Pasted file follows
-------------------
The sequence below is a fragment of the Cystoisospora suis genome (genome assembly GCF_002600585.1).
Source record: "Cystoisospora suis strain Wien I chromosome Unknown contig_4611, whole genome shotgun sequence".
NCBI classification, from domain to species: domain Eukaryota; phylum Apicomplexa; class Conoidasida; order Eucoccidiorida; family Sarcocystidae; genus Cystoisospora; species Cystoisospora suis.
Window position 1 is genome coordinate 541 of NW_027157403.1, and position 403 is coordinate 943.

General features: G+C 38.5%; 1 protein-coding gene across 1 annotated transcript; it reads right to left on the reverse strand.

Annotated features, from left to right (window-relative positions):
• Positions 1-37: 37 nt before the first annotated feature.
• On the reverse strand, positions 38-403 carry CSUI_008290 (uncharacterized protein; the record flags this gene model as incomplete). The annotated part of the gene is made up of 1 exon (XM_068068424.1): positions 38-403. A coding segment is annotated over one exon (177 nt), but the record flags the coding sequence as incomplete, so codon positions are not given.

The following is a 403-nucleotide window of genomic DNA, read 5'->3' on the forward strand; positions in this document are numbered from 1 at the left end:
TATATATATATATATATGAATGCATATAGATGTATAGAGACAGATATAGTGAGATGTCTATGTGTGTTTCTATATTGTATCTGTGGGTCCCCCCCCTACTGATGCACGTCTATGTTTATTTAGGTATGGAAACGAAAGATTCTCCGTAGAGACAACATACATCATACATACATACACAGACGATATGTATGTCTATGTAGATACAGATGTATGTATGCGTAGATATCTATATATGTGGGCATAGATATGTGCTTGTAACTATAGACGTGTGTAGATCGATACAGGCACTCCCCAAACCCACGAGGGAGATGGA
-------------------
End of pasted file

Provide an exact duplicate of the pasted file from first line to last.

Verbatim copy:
The sequence below is a fragment of the Cystoisospora suis genome (genome assembly GCF_002600585.1).
Source record: "Cystoisospora suis strain Wien I chromosome Unknown contig_4611, whole genome shotgun sequence".
NCBI classification, from domain to species: domain Eukaryota; phylum Apicomplexa; class Conoidasida; order Eucoccidiorida; family Sarcocystidae; genus Cystoisospora; species Cystoisospora suis.
Window position 1 is genome coordinate 541 of NW_027157403.1, and position 403 is coordinate 943.

General features: G+C 38.5%; 1 protein-coding gene across 1 annotated transcript; it reads right to left on the reverse strand.

Annotated features, from left to right (window-relative positions):
• Positions 1-37: 37 nt before the first annotated feature.
• On the reverse strand, positions 38-403 carry CSUI_008290 (uncharacterized protein; the record flags this gene model as incomplete). The annotated part of the gene is made up of 1 exon (XM_068068424.1): positions 38-403. A coding segment is annotated over one exon (177 nt), but the record flags the coding sequence as incomplete, so codon positions are not given.

The following is a 403-nucleotide window of genomic DNA, read 5'->3' on the forward strand; positions in this document are numbered from 1 at the left end:
TATATATATATATATATGAATGCATATAGATGTATAGAGACAGATATAGTGAGATGTCTATGTGTGTTTCTATATTGTATCTGTGGGTCCCCCCCCTACTGATGCACGTCTATGTTTATTTAGGTATGGAAACGAAAGATTCTCCGTAGAGACAACATACATCATACATACATACACAGACGATATGTATGTCTATGTAGATACAGATGTATGTATGCGTAGATATCTATATATGTGGGCATAGATATGTGCTTGTAACTATAGACGTGTGTAGATCGATACAGGCACTCCCCAAACCCACGAGGGAGATGGA